US tests SOA-based combat life-saver

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BAE Systems demonstrates the blue force identification system.BAE Systems has demonstrated a new system using a service-oriented architecture (SOA) that gives air force pilots a previously unavailable view of friendly forces on the battlefield.

This could significantly reduce “friendly fire” events during combat operations.

The capability combines existing communications, combat identification, and target identification systems, and gives pilots ready access to information about friendly forces in the area.

The Combat Identification (CID) system enables pilots to inquire about friendly forces within a specified area. To do so, the system queries several sources of ground situational awareness data and reports the five most-relevant results to the pilot in less than 10 seconds.

The capability, intended for now for use by American close-air-support aircraft, such as F-15s, F-16s, F/A-18s, CF-18s and A-10s, was demonstrated at the US Joint Forces Command`s Exercise Bold Quest Plus, at Eglin Air Force Base.

"The CID server is a perfect example of how we can improve combat identification capabilities and combat effectiveness and save lives," says Bob Summitt, senior analyst for the Joint Forces Command`s Joint Fires Integration and Interoperability Team, which evaluated the capability. “It gives pilots a view of friendlies in the area that they`ve never had before.”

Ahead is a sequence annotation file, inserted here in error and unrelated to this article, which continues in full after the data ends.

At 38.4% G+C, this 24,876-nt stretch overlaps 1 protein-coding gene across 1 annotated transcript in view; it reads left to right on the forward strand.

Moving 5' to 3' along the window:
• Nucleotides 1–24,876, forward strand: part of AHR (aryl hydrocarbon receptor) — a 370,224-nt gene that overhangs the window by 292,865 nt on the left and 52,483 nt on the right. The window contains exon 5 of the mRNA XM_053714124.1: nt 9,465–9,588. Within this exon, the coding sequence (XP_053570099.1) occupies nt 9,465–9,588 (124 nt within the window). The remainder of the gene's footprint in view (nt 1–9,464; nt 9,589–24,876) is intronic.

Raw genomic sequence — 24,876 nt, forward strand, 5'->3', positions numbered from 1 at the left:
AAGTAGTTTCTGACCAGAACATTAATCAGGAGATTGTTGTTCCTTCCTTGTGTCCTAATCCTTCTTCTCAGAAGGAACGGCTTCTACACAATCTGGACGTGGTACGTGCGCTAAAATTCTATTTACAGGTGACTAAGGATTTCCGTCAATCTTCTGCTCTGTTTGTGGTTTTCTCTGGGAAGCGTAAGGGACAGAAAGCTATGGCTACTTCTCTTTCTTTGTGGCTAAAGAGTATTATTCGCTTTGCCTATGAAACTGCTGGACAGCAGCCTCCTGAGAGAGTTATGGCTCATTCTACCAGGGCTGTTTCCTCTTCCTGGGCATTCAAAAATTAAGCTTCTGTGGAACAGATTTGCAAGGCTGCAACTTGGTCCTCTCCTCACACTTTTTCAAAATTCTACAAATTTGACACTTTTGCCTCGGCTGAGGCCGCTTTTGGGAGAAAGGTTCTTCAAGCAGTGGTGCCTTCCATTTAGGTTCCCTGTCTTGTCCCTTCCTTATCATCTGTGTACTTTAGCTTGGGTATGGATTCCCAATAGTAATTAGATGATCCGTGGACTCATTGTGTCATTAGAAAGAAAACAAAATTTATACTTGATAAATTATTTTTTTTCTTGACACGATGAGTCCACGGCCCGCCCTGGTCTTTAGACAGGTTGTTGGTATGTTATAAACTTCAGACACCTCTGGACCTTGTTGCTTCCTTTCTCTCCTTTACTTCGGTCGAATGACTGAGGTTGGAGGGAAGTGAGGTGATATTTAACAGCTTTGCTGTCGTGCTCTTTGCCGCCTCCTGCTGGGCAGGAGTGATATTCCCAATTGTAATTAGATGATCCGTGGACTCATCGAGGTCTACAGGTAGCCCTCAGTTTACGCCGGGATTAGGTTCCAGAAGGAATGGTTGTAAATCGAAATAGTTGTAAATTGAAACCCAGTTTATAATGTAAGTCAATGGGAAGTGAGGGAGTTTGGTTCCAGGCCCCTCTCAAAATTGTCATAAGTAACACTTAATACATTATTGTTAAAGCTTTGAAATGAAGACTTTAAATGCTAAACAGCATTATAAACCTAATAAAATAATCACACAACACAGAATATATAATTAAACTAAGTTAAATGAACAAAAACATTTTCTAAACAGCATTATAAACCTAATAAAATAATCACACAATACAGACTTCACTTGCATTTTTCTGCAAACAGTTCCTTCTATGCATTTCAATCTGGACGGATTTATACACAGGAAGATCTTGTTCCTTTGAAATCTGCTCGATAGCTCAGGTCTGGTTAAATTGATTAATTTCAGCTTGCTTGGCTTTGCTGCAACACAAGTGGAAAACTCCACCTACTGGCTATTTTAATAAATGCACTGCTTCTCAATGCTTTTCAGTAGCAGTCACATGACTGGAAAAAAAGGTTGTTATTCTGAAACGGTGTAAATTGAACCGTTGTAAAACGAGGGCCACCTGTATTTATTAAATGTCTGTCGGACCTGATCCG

BAE Systems developed the capability in cooperation with the Joint Forces Command`s J85 Joint Fires Division to fill a gap in air-to-ground combat identification.

The CID server uses SOA to combine existing communications systems, such as Link 16 and surface-to-air data links; situational awareness systems, such as the US Army`s Force XXI Battle Command Brigade and Below; and combat identification systems, such as radio-based combat identification; and battlefield target identification devices into a single identification friend or foe capability.

“The sharing of information from multiple systems is the essence of net-centric operations,” says Eric Hansen, business development manager for BAE Systems in Greenlawn, New York.

“This is an affordable option because it uses existing equipment and requires no modifications to the aircraft`s existing software or radios, which can take years and millions of dollars to coordinate and certify.”

BAE Systems has a considerable footprint in SA and its IT-heavy Land Systems Dynamics subsidiary operates in a similar space.

It is likely the technology will spread rapidly to other air forces, including SA`s, once proven in Afghanistan and Iraq.



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